This week we have Andrea Domen, a MS student in Food Science and Technology co-advised by Dr. Joy Waite-Cusic and Dr. Jovana Kovacevic, joining us to discuss her research investigating some mischievous pathogenic microbes. Much like an unwelcome dinner guest, food-bourne pathogens can stick around for far longer than you think. Andrea seeks to uncover the mechanisms that allow for Listeria monocytogenes, a ubiquitous pathogen found in dirt that loves cheese (who doesn’t?), to persist in dairy processing facilities.
Way back in the early 2000s, there were two listeriosis outbreaks that were linked to cheese. Because of these two outbreaks, the British Columbia Centre for Disease Control conducted a sampling program over the course of a decade. From this program, 88 isolates of L. monocytogenes from five different facilities were recovered. Within this set of isolates, 63 were from one facility which is now (perhaps unsurprisingly) shut down. Those 63 microbes were essentially clones of each other, which means this one lineage of microbes seemed to carry something that allowed them to survive for multiple years. So how did that lineage of Listeria survive? Turns out, like a 1990’s Reebok, they pump it. Listeria uses a protein in its cell membrane called an efflux pump to remove harmful chemicals like sanitizers, antibiotics, and heavy metals from the cell. Essentially, when the cell absorbs something that is too spicy – it’ll yeet it back out.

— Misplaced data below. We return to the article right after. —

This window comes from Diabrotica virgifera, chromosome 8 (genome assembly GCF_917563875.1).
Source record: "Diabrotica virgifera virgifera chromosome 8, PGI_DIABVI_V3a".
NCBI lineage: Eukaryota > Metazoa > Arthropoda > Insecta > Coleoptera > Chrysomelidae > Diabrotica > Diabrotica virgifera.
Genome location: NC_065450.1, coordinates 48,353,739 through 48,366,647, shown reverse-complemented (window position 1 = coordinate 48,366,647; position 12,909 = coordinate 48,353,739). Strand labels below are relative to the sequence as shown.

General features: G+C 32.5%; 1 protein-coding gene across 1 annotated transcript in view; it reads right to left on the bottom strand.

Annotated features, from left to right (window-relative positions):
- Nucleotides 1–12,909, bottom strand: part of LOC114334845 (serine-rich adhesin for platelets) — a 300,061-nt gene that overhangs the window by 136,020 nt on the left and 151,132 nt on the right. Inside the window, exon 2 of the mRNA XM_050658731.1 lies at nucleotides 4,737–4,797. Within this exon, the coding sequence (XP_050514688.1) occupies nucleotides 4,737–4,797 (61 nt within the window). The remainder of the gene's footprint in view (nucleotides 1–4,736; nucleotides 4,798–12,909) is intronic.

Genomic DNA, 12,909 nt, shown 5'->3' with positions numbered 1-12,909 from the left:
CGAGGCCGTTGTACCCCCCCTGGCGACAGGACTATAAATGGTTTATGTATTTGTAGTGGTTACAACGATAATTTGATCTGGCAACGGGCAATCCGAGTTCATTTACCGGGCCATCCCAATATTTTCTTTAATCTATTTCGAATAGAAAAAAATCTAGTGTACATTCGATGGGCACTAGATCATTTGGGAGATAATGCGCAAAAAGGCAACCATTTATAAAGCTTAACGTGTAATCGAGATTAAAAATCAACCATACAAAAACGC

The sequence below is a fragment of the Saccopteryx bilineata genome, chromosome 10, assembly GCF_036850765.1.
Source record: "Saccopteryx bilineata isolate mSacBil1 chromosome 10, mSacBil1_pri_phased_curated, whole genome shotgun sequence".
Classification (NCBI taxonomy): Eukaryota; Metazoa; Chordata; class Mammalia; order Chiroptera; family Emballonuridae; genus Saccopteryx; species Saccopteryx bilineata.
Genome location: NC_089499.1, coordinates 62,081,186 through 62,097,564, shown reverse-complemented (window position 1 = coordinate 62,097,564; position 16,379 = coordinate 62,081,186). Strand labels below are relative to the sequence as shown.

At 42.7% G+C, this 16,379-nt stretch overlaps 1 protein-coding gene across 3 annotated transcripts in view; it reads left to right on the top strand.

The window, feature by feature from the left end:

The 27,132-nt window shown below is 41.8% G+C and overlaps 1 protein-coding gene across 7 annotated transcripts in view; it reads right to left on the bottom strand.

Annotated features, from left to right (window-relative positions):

Don’t cry over contaminated milk